This is Part 2 of Isla’s birth story. To read part one, click here.
It took two years before I felt ready to try one more time for the beautiful birth experience that I knew was coming, the one that I knew my body was capable of.
My deliveries with the boys set the stage for much of my fear. Jackson was born at 35 weeks, after close to a month of bed rest. I had some medical complications with him and my doctor eventually decided it was safer for him to be induced early than to continue growing inside my body. His induction was a gruesome four-day ordeal that eventually failed. I left the hospital on the fourth day without having had a baby, only to return three days later for an emergency cesarean section. With James’ pregnancy, I was determined to change my birth story. Our experience was more peaceful and I did end up with the VBAC that I envisioned, although my triumph was short-lived when I experienced a late post-partum hemorrhage.
In the summer of 2014, when I learned that I was expecting my sixth baby, I felt equal parts terrified and ecstatic. Probably because our last loss was still etched in my heart, l spent most of my pregnancy with Isla in fear. I couldn’t shake the feeling that something was going to go terribly wrong. It was an unnamed and uncertain fear that kept me up at night. I thought about it constantly. Anxiety is no stranger to me. Over the years I have learned coping strategies to live comfortably, but for all my experience in the fear department, I was back to square one for the nine months I carried Isla. Not only did I fear losing her at every sharp twist or pull as my body adjusted to growing a baby, I was almost equally afraid of another traumatic labor.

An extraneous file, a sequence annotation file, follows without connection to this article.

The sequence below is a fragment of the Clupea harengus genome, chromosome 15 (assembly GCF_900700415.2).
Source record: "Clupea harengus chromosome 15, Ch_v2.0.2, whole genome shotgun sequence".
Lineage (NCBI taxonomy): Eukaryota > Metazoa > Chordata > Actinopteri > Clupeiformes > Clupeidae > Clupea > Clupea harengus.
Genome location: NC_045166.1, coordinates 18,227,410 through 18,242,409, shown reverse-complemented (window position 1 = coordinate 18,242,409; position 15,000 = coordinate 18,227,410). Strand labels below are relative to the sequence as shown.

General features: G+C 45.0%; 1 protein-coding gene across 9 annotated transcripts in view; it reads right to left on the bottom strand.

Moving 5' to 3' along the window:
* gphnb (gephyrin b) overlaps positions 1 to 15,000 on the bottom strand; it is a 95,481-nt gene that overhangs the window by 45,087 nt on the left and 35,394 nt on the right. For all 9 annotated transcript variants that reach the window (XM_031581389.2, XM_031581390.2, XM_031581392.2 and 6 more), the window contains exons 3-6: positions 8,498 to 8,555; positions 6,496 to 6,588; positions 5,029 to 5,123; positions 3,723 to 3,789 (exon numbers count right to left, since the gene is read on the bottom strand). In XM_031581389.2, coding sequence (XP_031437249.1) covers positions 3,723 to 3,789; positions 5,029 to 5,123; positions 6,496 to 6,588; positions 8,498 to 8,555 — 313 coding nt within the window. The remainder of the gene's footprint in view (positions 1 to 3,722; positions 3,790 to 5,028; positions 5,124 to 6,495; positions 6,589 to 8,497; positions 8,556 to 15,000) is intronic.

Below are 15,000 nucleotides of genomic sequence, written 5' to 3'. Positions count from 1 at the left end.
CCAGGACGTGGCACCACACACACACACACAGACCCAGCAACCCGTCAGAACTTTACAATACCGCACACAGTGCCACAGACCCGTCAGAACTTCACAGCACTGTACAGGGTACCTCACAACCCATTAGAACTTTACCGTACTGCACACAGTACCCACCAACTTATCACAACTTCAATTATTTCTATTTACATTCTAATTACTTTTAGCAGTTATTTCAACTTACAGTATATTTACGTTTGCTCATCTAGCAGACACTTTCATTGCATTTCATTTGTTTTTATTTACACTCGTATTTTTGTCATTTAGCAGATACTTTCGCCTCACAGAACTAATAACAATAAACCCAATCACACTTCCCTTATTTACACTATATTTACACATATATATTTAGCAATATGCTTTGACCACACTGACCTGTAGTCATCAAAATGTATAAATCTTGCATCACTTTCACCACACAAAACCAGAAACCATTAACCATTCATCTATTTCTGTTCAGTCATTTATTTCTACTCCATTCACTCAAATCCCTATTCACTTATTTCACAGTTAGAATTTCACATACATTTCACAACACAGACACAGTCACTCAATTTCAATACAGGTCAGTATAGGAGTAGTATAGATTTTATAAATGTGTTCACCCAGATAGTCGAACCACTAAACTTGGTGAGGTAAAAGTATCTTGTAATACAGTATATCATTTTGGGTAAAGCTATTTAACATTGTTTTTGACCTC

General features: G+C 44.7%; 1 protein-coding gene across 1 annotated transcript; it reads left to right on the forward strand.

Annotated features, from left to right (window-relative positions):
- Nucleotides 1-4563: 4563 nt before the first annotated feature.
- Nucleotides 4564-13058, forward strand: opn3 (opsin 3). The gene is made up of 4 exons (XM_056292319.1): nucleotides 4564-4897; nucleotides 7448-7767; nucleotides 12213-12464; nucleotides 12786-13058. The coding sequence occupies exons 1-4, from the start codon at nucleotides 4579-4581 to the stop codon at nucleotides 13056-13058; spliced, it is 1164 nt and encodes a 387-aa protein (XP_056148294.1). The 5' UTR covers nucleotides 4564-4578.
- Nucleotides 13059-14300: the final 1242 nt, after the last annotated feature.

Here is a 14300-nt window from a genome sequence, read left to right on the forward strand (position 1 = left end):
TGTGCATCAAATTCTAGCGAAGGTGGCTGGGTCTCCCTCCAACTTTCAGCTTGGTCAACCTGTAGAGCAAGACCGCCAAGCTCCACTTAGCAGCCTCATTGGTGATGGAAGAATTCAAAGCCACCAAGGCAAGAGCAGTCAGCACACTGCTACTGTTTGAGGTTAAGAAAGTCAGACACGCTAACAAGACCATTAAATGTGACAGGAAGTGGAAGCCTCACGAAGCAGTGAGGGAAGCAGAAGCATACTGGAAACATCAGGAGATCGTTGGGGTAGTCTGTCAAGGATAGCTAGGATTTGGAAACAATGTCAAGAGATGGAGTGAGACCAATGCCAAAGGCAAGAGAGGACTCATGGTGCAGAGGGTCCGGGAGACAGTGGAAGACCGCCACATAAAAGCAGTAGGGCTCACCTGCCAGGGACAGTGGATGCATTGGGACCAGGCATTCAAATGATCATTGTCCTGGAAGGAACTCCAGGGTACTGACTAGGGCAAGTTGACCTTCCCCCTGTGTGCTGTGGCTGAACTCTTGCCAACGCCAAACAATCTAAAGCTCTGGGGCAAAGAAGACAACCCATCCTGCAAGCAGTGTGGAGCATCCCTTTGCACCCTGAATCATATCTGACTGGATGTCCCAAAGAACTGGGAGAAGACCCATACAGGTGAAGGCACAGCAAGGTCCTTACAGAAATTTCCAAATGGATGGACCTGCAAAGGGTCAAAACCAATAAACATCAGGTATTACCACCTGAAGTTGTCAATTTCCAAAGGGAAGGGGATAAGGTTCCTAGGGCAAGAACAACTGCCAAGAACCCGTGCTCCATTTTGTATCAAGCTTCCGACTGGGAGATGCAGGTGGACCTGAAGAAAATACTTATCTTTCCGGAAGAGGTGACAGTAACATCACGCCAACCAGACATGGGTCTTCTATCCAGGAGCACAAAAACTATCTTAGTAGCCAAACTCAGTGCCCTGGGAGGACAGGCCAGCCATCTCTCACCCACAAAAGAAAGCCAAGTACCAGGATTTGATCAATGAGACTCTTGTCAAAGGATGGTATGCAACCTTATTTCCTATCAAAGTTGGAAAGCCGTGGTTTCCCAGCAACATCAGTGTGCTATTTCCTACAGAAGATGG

As the months flew by, Isla’s nursery was barely touched. I couldn’t bear the thought of taking the tags off of her bedding and clothes and washing them, so convinced was I that one of us might not come home from the hospital. I spent time praying and reciting positive affirmations, and I also spent time writing letters to the boys just in case something happened to me. Tom was wonderful and supportive, always comforting me and quick to pray over us when I needed it, but even he couldn’t fully understand my irrational fears.
Nevertheless, the days passed and the Earth continued to turn whether I was ready or not. An induction date was set for April 1, 2015. We counted down the days starting at 40 with a chain for every day leading up to her birthday. Jackson and James’ excitement was palpable in their little bodies as they zoomed around looking at the new baby gear that was quickly taking over our living space. They wrestled and bargained each day to be the one to uncoil a chain link, both so ready to meet their little sister. Their excitement was contagious; how could it not be? And Tom and I dared to daydream about what our little family of five would be like.
The night before induction day, we took a long drive out to drop the boys off to stay with Tom’s parents. They were chirping and interrupting each other in their excitement over a trip to the toy store and a sleepover adventure with Grammie and Grandpa. Tom and I quietly enjoyed their chatter. We drove slowly, lost in our own thoughts about the experience that was to come and knowing that our lives were going to change indelibly in less than 24 hours.